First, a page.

Reed Elementary Beeper Buzz

Developing a community of leaders for a better world.

What's with the construction equipment?

As you may have noticed, they have started working on widening Little Elm. Here are the details we know:

  • A dedicated right turn lane will be provided on the westbound side of Little Elm from Alexis Drive all the way to our Main Entrance driveway into Reed Elementary.
  • A dedicated right turn lane will be provided on the west bound side of Little Elm at the intersection of Orchard Falls.
  • A long, dedicated left turn lane will be provided on the eastbound side of Little Elm from just east of Orchard Falls all the way to the Main Entrance driveway to Reed Elementary.

  • The school zone sign on the east side of Reed Elementary (westbound traffic on Little Elm) will be relocated to a position approximately 250 ft east of the intersection at Alexis Drive (toward US183).

They have reassured us that there should be no need to close the entrance into Reed during this process; however, if that should change, we will let you know ASAP so you can plan accordingly.

If you have questions/concerns, please don't hesitate to let us know - student safety is a priority!


Leader in Me - Leadership Habit 6 - Synergize


is when two or more people work together to create a better solution that either would have thought of alone. It’s not your way or my way, but a better way. Synergy is taking good ideas and making them better by working together. Discussions can focus on other examples of synergy in nature, history, literature, and personal experiences. For example, synergy happens n nature when a flock of geese heads south for the winter. They fly in a V formation because due to the updraft, the entire flock can fly farther than if each bird flew alone.

Works for All Ages

1. With your children, choose a problem you may have (like curfew or completing tasks). Use the Synergy Action Plan to summarize your child’s solution and your solution:(1) Dene the problem (2) Share your views (3) Think of solutions (4) Choose the best solution together. See if you can reach a better solution (the High Way) than either of you would have come up with alone.

2. Institute a “15-minute program” where everyone drops what they are doing and pitches in to work as a team to clean the kitchen, pull weeds in the garden, wash the dishes, sweep the front porch, etc. Cutting out a small block of time where everyone helps makes the work go quicker.

3. If your child has siblings, ask each to identify what they think their brother or sister is really good at, then share the lists with each other and discuss how they could Synergize on homework, chores, playing games, sports, etc. If your child does not have siblings, you can do the same exercise using his or her best friends—or you.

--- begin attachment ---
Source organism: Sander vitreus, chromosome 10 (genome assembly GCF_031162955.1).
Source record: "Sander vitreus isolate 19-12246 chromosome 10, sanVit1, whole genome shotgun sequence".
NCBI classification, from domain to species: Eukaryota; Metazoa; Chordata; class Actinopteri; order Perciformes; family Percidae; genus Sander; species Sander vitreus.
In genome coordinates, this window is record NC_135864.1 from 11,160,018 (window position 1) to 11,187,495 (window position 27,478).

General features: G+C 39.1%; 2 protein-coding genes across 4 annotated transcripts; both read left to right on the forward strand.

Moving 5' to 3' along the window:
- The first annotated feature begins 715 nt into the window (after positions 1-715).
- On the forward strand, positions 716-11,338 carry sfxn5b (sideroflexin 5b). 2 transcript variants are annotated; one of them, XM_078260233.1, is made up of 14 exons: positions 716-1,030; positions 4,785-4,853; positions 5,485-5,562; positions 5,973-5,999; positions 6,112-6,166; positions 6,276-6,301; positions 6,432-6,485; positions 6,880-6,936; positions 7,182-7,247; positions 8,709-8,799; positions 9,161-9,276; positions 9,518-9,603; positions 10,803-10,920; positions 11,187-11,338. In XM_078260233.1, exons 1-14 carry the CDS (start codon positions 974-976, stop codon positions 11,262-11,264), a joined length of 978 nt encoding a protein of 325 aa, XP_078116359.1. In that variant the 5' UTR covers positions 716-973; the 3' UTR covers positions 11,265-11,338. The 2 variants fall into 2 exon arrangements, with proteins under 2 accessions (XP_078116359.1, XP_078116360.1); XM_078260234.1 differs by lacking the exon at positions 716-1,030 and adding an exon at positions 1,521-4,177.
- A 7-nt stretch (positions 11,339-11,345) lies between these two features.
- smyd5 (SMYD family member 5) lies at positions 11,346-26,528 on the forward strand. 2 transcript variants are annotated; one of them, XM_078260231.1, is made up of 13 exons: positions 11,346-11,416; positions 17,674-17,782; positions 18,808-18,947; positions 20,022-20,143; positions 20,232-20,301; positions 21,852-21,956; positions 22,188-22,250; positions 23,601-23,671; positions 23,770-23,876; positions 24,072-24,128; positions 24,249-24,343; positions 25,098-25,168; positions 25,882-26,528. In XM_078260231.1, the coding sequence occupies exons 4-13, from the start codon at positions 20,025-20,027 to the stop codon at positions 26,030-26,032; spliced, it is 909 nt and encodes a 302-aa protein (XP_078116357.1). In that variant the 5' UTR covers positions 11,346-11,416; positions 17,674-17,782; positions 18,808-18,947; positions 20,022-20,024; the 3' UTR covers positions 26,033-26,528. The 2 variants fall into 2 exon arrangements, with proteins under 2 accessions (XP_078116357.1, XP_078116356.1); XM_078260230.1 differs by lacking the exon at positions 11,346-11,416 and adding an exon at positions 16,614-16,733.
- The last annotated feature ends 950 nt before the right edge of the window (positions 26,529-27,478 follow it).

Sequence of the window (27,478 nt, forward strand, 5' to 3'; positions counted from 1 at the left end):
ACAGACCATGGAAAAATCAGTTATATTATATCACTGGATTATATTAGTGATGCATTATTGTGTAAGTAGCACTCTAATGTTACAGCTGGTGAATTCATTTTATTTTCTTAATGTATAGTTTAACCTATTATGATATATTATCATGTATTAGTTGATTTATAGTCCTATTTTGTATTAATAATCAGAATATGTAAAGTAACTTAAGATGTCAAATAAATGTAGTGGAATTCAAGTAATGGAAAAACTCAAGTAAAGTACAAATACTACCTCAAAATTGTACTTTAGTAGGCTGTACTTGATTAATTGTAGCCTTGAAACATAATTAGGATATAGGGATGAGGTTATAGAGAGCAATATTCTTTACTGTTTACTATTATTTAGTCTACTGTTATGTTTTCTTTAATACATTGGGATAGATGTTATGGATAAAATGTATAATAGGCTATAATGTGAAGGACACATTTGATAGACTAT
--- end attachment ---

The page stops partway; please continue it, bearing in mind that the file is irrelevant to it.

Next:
Mark Your Calendar...


  • This is School Board Appreciation Month and we are so thankful for a school board that works diligently to provide the very best for the students of LISD! Special thanks to Don Hisle - our board member for recognition this month!
  • 20th - Report Cards go home
  • 21st - Blacklight Run
  • 28th - PTA Science Share

Reserve the date for our 1st Annual Reed Culture Fair - Friday, February 5th!

Information coming soon for parents who wish to help share their culture during this event...

Curriculum Connections...

The cognitive “yardsticks” that follow can help us understand our children, but remember that although the patterns are universal, each child is unique.

Four year olds:

  • Learn best through play and exploration

  • Like to imitate adult roles through imaginative play

  • Respond to music and rhythm and repeating patterns

  • Learn more through large muscle movement than small muscle movement

Five year olds:

  • Like to copy

  • Literal behavior; often only one way to do things

  • Learn best through play and own actions

  • Do not yet think logically

Six year olds:

  • Love to ask new questions; like new games and ideas

  • Learn best through discovery

  • Understand spatial relationships and functional relationships better

  • Begin to understand the concept of the past when it is tied closely to the present

Seven year olds:

  • Need closure; must complete assignments

  • Ability to reflect is growing

  • Want work to be perfect; erase often

  • Want to discover how things work

Eight year olds:

  • Like groups and group activity

  • Solidifying concrete operations

  • Beginning to master basic skills

  • Beginning to feel a sense of competence with skills

Nine year olds:

  • Industrious and self-critical

  • Intellectually curious, but less imaginative

  • Begins to be able to deal with multiple ideas at once

  • Still struggle with abstractions, such as large numbers, periods of time or space

Ten year olds:

  • Increased ability to think abstractly

  • Like rules, logic, and classification

  • Able to concentrate and read for extended periods

  • Good problem solvers

Eleven year olds:

  • Able to think abstractly

  • Deductive reasoning improves

  • Can develop hypotheses

  • Increased ability to view issues from different perspectives

Adapted from Yardsticks: Children in the Classroom, Ages 4-14, A Resource for Parents and Teachers by Chip Wood